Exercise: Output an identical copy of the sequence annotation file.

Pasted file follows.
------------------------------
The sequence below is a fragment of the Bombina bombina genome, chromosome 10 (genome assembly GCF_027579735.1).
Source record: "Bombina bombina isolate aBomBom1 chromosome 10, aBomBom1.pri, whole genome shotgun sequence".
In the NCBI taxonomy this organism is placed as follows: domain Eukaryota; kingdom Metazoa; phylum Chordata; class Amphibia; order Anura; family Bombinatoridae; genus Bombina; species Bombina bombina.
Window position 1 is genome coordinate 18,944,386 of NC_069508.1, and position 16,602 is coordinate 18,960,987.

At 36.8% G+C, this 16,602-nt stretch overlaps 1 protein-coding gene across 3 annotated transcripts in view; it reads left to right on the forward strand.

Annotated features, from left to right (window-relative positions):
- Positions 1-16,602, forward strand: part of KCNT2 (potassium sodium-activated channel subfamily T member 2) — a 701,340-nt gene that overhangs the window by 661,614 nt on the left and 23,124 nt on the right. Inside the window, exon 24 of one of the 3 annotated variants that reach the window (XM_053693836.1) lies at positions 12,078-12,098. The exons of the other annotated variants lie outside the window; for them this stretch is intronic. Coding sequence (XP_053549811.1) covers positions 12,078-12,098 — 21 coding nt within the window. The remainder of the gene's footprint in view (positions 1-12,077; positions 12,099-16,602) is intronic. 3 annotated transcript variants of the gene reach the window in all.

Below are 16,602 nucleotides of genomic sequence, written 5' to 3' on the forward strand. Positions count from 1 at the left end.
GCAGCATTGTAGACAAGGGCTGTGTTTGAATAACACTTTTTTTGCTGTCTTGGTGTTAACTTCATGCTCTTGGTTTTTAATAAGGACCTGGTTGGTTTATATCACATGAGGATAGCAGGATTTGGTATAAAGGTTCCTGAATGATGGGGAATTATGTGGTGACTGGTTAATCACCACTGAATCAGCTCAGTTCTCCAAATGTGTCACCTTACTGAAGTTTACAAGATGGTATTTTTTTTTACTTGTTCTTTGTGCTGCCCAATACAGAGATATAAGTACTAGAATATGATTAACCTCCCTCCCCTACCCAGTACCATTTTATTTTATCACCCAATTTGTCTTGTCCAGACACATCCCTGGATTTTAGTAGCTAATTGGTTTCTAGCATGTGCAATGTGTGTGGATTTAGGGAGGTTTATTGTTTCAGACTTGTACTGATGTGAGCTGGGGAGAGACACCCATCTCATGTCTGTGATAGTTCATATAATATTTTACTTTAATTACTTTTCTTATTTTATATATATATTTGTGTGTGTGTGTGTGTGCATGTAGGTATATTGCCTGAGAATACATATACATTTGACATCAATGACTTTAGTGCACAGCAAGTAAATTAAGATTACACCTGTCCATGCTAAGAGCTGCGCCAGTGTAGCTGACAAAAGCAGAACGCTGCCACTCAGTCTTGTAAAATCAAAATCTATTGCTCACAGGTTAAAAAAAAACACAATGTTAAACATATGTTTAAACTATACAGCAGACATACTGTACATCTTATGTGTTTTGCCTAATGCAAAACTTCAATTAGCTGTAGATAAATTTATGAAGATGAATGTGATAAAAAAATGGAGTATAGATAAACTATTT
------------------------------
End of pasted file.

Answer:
The sequence below is a fragment of the Bombina bombina genome, chromosome 10 (genome assembly GCF_027579735.1).
Source record: "Bombina bombina isolate aBomBom1 chromosome 10, aBomBom1.pri, whole genome shotgun sequence".
In the NCBI taxonomy this organism is placed as follows: domain Eukaryota; kingdom Metazoa; phylum Chordata; class Amphibia; order Anura; family Bombinatoridae; genus Bombina; species Bombina bombina.
Window position 1 is genome coordinate 18,944,386 of NC_069508.1, and position 16,602 is coordinate 18,960,987.

At 36.8% G+C, this 16,602-nt stretch overlaps 1 protein-coding gene across 3 annotated transcripts in view; it reads left to right on the forward strand.

Annotated features, from left to right (window-relative positions):
- Positions 1-16,602, forward strand: part of KCNT2 (potassium sodium-activated channel subfamily T member 2) — a 701,340-nt gene that overhangs the window by 661,614 nt on the left and 23,124 nt on the right. Inside the window, exon 24 of one of the 3 annotated variants that reach the window (XM_053693836.1) lies at positions 12,078-12,098. The exons of the other annotated variants lie outside the window; for them this stretch is intronic. Coding sequence (XP_053549811.1) covers positions 12,078-12,098 — 21 coding nt within the window. The remainder of the gene's footprint in view (positions 1-12,077; positions 12,099-16,602) is intronic. 3 annotated transcript variants of the gene reach the window in all.

Below are 16,602 nucleotides of genomic sequence, written 5' to 3' on the forward strand. Positions count from 1 at the left end.
GCAGCATTGTAGACAAGGGCTGTGTTTGAATAACACTTTTTTTGCTGTCTTGGTGTTAACTTCATGCTCTTGGTTTTTAATAAGGACCTGGTTGGTTTATATCACATGAGGATAGCAGGATTTGGTATAAAGGTTCCTGAATGATGGGGAATTATGTGGTGACTGGTTAATCACCACTGAATCAGCTCAGTTCTCCAAATGTGTCACCTTACTGAAGTTTACAAGATGGTATTTTTTTTTACTTGTTCTTTGTGCTGCCCAATACAGAGATATAAGTACTAGAATATGATTAACCTCCCTCCCCTACCCAGTACCATTTTATTTTATCACCCAATTTGTCTTGTCCAGACACATCCCTGGATTTTAGTAGCTAATTGGTTTCTAGCATGTGCAATGTGTGTGGATTTAGGGAGGTTTATTGTTTCAGACTTGTACTGATGTGAGCTGGGGAGAGACACCCATCTCATGTCTGTGATAGTTCATATAATATTTTACTTTAATTACTTTTCTTATTTTATATATATATTTGTGTGTGTGTGTGTGTGCATGTAGGTATATTGCCTGAGAATACATATACATTTGACATCAATGACTTTAGTGCACAGCAAGTAAATTAAGATTACACCTGTCCATGCTAAGAGCTGCGCCAGTGTAGCTGACAAAAGCAGAACGCTGCCACTCAGTCTTGTAAAATCAAAATCTATTGCTCACAGGTTAAAAAAAAACACAATGTTAAACATATGTTTAAACTATACAGCAGACATACTGTACATCTTATGTGTTTTGCCTAATGCAAAACTTCAATTAGCTGTAGATAAATTTATGAAGATGAATGTGATAAAAAAATGGAGTATAGATAAACTATTT